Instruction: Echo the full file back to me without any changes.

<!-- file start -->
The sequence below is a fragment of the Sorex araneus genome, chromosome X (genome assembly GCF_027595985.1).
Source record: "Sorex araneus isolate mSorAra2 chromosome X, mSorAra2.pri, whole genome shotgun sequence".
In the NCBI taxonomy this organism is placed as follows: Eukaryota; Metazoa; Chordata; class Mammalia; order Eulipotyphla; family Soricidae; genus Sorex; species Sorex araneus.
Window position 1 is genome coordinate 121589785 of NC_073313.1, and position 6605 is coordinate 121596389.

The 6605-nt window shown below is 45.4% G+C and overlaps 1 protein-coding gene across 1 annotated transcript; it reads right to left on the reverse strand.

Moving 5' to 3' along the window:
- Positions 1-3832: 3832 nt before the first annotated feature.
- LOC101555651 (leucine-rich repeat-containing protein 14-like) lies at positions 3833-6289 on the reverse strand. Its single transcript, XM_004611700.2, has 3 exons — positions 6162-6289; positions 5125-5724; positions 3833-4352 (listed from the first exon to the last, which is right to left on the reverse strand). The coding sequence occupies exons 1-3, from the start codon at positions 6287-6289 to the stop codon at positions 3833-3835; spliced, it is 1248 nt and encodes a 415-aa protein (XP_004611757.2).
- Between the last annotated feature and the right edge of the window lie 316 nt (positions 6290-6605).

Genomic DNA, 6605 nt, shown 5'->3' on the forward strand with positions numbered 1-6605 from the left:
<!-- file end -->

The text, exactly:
The sequence below is a fragment of the Sorex araneus genome, chromosome X (genome assembly GCF_027595985.1).
Source record: "Sorex araneus isolate mSorAra2 chromosome X, mSorAra2.pri, whole genome shotgun sequence".
In the NCBI taxonomy this organism is placed as follows: Eukaryota; Metazoa; Chordata; class Mammalia; order Eulipotyphla; family Soricidae; genus Sorex; species Sorex araneus.
Window position 1 is genome coordinate 121589785 of NC_073313.1, and position 6605 is coordinate 121596389.

The 6605-nt window shown below is 45.4% G+C and overlaps 1 protein-coding gene across 1 annotated transcript; it reads right to left on the reverse strand.

Moving 5' to 3' along the window:
- Positions 1-3832: 3832 nt before the first annotated feature.
- LOC101555651 (leucine-rich repeat-containing protein 14-like) lies at positions 3833-6289 on the reverse strand. Its single transcript, XM_004611700.2, has 3 exons — positions 6162-6289; positions 5125-5724; positions 3833-4352 (listed from the first exon to the last, which is right to left on the reverse strand). The coding sequence occupies exons 1-3, from the start codon at positions 6287-6289 to the stop codon at positions 3833-3835; spliced, it is 1248 nt and encodes a 415-aa protein (XP_004611757.2).
- Between the last annotated feature and the right edge of the window lie 316 nt (positions 6290-6605).

Genomic DNA, 6605 nt, shown 5'->3' on the forward strand with positions numbered 1-6605 from the left: